Tech News Evacuation of village near explosion of nuclear cruise-missile engine called off

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Tech News

Totally not Chernobyl —

Residents asked to leave town for a few hours while unspecified “activities” take place.

Sean Gallagher
– Aug 14, 2019 9: 39 pm UTC

In the wake of an apparent explosion of the nuclear-powered engine of an experimental cruise missile, the Russian government has reportedly evacuated residents of a nearby village. According to local media, residents of Nyonoska, the site of a Russian missile testing facility, were told to evacuate and that a “special” passenger train would move residents to a safe distance during some sort of military operation—possibly an effort to retrieve the nuclear reactor involved in the accident. But just hours before that evacuation was to take place, the Russian government cancelled the operation.
On August 13, Russian news outlet TV 29 reported that residents of Nyonoska were saying that they had been told they would be evacuated from 5am to 7am local time today, in what TV 29 jokingly referred to as “a new stage in the development of Arctic tourism.” Authorities in Severodvinsk told Interfax that the movement of civilians was because of “planned activities” at the Nyonoska testing range. But that evening, acting head of Severodvinsk, Irina Sakharova, said that the activities were called off and that “everything is to be carried out in a regular, planned mode.”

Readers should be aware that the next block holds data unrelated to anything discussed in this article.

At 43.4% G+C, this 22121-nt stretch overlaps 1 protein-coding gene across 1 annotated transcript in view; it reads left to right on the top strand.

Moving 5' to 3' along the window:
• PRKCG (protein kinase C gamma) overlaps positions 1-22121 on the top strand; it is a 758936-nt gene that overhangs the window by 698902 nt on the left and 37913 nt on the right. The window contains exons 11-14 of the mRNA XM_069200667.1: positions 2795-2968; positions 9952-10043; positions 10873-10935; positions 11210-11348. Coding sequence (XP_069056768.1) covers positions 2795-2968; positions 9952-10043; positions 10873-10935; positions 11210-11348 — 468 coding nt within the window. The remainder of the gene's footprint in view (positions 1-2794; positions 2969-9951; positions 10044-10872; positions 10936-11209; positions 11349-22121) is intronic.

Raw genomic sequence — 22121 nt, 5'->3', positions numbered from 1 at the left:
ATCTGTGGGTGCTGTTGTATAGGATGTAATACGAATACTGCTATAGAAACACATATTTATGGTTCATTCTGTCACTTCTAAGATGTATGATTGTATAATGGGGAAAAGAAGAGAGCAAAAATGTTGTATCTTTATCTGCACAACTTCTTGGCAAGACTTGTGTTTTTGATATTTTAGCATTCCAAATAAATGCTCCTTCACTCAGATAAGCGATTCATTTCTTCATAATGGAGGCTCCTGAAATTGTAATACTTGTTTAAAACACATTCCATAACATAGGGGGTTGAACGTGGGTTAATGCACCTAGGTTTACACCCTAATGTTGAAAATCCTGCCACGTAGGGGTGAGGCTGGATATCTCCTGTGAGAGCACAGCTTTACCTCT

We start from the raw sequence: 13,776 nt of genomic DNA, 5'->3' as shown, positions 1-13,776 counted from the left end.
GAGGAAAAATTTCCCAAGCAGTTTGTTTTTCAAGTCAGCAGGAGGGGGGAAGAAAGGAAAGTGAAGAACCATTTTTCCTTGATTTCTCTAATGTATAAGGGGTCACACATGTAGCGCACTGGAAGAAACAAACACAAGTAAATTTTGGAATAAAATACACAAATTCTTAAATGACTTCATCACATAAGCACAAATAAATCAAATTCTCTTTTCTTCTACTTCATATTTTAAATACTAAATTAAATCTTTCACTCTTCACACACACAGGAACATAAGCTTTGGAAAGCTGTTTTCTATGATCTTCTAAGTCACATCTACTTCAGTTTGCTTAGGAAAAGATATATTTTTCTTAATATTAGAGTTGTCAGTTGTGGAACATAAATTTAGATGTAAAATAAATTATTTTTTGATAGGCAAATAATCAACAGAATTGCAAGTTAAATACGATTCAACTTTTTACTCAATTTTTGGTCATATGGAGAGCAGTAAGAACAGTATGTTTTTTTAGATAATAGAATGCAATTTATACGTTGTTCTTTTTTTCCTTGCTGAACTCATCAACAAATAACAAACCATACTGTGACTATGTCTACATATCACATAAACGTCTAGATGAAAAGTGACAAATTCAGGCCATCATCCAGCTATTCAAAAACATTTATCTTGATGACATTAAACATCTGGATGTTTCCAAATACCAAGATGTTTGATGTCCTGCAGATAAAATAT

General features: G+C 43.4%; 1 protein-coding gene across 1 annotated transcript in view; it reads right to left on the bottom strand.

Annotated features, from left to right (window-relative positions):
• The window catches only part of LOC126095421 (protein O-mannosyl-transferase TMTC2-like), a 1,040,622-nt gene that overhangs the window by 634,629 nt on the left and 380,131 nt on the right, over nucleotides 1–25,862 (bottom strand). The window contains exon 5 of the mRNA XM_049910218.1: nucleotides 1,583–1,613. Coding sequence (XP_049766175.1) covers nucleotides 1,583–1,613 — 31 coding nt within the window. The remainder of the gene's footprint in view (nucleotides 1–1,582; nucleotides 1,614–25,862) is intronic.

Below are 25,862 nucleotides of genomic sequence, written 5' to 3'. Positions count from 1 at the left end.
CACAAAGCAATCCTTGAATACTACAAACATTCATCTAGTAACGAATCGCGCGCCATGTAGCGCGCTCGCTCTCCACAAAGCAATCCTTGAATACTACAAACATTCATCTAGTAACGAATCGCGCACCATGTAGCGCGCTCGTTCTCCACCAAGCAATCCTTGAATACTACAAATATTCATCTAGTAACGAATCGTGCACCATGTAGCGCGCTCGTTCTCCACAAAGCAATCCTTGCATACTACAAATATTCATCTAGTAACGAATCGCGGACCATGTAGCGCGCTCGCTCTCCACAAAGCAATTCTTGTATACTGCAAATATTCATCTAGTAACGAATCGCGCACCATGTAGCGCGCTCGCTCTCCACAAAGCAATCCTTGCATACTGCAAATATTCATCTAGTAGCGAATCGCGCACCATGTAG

After the accident on August 8, radiation levels in the village were reported to be three times the normal background levels (to borrow a phrase, this is not great but not terrible). A similar spike was seen in the nearby city of Severodvinsk.
Another local news outlet (News Nord) reported that some of the victims of the explosion had been brought to Arkhangelsk Regional Clinical Hospital and that “everything that was connected with their admission and assistance was sealed.” Doctors had to sign non-disclosure papers, according to the report, and were not warned that the patients may have had radioactive debris on them.
“After the operation, the surgeon’s apron squeaked when checking on the radiation diagnostic apparatus,” News Nord reported. “Now everyone who somehow contacted the victims was taken to Moscow for examination.”

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